What about "Haemoglobin"?

On the musical level we managed to sequence music with a live rock band on top. That took us the longest to get right. On the lyrical level its our version of "Strange Fruit" by Billie Holiday. It's about walking around the south in the last century.

That is where the line comes from about hanging?

Yeah, about black men hanging from trees.

And like you said with this album you had a bigger hand in the production, is that something you won't let go again?

We want to be more hands on each time, but we always have had the final say. We have to live with it so this time we decided to let it be on us and become more hands on. We wanted it exactly the way we wanted it and I think we achieved that.

How was going back on the road again with the new stuff?

It was really good. We were more focused and definitely more confident.

Do you still get nervous?

We had an acoustic show about a week ago in Paris. And we did the songs differently and I was shitting myself so badly.

When you are onstage where is your head? Are you thinking about playing or other things?

It depends. Some nights I feel really intimidated by the whole thing and other nights I sort of surf like a wave and try and eye as many cute little boys as I can in the audience.

I often wonder what is going through people's minds when they are onstage.

I also run through my rock poses. (Laughs) It's like 'rock pose number twenty-three coming up'. (Laughs)

After the show is it still hard to unwind?

We found the perfect way recently in a hotel in Australia. We found this Jacuzzi and a beer and that was a perfect way to unwind. We don't have that everywhere so usually it's a couple of drinks and I'm out by six in the morning.

Do you ever reflect back on negative press or things you've said that you may have regretted?

No, I think any press is good press. We stand behind everything we've ever said. But there have been a lot of lies printed about us, some have been quite good.

Anything that you found especially funny?

Yeah. Apparently I had tea with the Dalai Lama. I thought that was quite good. There are just loads of silly lies like how many drugs we've consumed in a week. Which if we would have done it we wouldn't have been here.

Does the fact that so much has been focused on drugs and not the music bother you?

I find it annoying. I mean they want to blame us for everything like the Columbine massacres because we do drugs as well. Its one of those things were drugs have always been a part of music since the days of smack, sweet potatoes, and jazz. It's just headline grabbing. It's going to be more interesting than what guitar strings we use.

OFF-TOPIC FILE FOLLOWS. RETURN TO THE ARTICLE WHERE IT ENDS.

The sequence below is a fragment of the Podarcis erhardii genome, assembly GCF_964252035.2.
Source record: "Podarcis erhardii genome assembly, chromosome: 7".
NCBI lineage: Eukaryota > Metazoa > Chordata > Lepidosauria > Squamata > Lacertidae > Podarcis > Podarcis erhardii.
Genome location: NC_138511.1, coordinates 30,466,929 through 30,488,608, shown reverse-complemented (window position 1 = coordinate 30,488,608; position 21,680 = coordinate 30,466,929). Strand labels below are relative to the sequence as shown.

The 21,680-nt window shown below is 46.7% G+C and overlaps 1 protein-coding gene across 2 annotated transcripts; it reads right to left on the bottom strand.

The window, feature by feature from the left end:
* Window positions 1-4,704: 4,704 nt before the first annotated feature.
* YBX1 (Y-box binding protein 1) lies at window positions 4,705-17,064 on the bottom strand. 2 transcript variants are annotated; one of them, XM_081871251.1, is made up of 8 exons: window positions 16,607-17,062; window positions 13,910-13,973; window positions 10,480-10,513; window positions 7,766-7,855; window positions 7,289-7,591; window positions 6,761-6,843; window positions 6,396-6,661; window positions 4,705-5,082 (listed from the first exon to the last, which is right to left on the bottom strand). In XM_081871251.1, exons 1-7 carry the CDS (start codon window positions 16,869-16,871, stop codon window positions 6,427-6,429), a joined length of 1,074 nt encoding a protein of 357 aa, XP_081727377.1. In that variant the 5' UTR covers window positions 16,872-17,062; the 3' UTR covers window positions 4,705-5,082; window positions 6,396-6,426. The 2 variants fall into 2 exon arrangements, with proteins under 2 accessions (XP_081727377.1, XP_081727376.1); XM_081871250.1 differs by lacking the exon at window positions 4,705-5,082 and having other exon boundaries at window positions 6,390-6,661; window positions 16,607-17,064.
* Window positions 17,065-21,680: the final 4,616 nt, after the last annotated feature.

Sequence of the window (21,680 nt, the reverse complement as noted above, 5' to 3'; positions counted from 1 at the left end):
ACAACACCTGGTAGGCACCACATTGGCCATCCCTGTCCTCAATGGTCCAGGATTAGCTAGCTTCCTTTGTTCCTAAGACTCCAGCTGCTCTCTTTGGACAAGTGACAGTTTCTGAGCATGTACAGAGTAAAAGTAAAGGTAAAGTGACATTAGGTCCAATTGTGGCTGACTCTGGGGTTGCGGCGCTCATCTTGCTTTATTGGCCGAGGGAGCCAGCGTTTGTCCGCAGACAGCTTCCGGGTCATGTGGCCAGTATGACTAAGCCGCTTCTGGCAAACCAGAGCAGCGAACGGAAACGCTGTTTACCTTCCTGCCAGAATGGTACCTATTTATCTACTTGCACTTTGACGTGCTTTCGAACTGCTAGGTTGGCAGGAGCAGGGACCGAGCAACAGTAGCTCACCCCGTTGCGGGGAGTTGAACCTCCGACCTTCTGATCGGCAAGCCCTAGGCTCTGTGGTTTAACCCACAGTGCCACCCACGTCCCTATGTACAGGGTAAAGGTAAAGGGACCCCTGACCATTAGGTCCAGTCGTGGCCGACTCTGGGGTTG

Do you think too much is placed on artists' public lives?

Yeah, but we live in a see tv culture with shows like Big Brother. People are fascinated by other people's lives. It's a voyeuristic quality like we explore in "Peeping Tom".

I know that you really like dance stuff, like Aphex Twin, have you ever wanted to explore this route musically?

Absolutely. We do that sometimes in the studio. There is no defined roles in our music. Maybe we should just get three keyboards and stand around like Kraftwerk. I'm a huge fan of Depeche Mode as well.

With Placebo is it cool because as a listener I you never quite know what to expect from you guys.

Once you've written one way and then do it again you can't keep doing it. We don't like working from a formula. It just gets boring if we repeat ourselves. We want to find new methods. I think anything that feels write when we play it together becomes Placebo. I think the fact that we come from three different backgrounds makes it more possible and opens more doors.

I think the thing about Black Market is you need to listen to it a few dozen times before it really grabs you.

Thank you. To me any music that intriques you enough to want to listen to it again is a really positive thing.

I know I haven't stopped listening to it all weekend and I only got it four days ago.

I think most of the songs are filled with melodies.

Was there any music growing up that inspired you most?

I picked up the bass because of Steve Harris of Iron Maiden. (Laughs) And then I really wanted to write music because of Depeche Mode. I'm just in total awe of their song writing.

Is there any song that really moves you?

"The Winter Takes It All" by ABBA. I grew up to them. I still think they are the best pop band of all time.

What do you think of the kind of pop today that actually seems to have been inspired from the same place.

It's kind of ABBA on speed. It's all just songwriting by the book to make a million. It's stinksville. (We both laugh)

Lastly, if someone told you that you could write Placebo's place in history what would you write?

I think we'd like to stay around for a long time. We look up to bands like U2 and REM for their longevity and reinvention. If we can still be here in ten years and make relevant music. And if you go to the record shop and can still find us between PJ Harvey and Portishead we'll be happy.